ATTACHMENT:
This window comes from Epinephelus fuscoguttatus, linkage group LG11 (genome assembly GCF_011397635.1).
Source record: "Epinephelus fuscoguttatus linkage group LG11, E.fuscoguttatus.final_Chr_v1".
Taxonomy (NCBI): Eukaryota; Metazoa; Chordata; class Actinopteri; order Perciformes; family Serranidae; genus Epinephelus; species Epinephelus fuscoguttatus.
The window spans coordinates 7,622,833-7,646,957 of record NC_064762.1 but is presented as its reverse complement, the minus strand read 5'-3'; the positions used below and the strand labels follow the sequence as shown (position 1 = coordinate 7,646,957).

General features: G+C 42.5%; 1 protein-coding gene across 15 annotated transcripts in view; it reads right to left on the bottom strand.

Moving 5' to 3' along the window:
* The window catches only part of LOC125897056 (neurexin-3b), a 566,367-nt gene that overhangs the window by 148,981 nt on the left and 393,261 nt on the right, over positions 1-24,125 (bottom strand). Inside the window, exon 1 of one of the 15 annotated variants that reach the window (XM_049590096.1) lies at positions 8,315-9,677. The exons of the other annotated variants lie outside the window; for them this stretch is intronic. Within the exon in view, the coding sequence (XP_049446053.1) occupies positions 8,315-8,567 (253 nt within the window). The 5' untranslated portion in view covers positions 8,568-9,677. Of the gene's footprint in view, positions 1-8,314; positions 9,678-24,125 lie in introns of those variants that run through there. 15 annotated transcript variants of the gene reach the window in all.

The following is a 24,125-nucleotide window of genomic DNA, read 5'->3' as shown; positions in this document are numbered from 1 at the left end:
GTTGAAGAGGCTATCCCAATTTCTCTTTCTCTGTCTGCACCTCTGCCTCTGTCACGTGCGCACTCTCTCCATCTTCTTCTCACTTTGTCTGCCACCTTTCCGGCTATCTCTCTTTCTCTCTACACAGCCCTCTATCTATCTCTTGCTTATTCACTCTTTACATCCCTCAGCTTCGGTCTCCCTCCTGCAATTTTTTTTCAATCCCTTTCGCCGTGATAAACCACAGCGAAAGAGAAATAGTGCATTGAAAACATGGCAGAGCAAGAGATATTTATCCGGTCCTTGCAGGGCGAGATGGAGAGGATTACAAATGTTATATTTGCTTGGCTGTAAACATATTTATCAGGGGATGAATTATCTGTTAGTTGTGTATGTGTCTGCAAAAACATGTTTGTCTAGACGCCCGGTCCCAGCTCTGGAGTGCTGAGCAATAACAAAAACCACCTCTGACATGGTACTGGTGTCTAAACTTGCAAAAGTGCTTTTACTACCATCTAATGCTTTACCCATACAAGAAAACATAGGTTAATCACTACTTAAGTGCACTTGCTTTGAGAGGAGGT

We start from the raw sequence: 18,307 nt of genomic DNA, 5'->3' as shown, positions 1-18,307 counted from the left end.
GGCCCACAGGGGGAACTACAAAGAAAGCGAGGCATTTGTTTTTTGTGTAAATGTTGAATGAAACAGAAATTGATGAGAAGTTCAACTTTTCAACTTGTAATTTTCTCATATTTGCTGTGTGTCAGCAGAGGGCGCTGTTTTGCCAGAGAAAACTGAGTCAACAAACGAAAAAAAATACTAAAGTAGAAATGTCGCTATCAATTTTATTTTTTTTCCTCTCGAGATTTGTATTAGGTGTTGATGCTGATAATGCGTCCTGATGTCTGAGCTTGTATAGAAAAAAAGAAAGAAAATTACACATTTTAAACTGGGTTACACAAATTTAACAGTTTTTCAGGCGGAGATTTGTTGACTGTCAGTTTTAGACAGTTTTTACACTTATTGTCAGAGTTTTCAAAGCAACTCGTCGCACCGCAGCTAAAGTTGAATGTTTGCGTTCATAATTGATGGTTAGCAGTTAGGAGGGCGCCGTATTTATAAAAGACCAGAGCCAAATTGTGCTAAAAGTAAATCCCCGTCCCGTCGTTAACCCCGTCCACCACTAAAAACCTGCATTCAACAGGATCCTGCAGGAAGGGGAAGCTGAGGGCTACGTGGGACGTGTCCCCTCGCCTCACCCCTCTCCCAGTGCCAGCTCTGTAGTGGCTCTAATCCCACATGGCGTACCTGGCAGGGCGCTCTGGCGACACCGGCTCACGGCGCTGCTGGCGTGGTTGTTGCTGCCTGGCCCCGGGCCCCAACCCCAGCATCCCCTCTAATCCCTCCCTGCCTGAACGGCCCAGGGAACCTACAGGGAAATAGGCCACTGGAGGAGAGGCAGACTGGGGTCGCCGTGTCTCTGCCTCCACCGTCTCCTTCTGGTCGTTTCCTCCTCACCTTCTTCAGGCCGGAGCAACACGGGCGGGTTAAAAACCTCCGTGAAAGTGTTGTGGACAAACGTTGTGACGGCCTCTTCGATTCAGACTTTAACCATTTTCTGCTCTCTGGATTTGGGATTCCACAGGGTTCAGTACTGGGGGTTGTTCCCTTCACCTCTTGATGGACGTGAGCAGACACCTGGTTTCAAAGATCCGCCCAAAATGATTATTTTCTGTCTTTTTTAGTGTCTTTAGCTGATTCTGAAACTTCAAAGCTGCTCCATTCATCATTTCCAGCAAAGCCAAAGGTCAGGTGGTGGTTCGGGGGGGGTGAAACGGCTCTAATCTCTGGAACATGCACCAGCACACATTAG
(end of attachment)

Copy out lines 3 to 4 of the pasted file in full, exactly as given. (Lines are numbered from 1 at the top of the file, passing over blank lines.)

Taxonomy (NCBI): Eukaryota; Metazoa; Chordata; class Actinopteri; order Perciformes; family Serranidae; genus Epinephelus; species Epinephelus fuscoguttatus.
The window spans coordinates 7,622,833-7,646,957 of record NC_064762.1 but is presented as its reverse complement, the minus strand read 5'-3'; the positions used below and the strand labels follow the sequence as shown (position 1 = coordinate 7,646,957).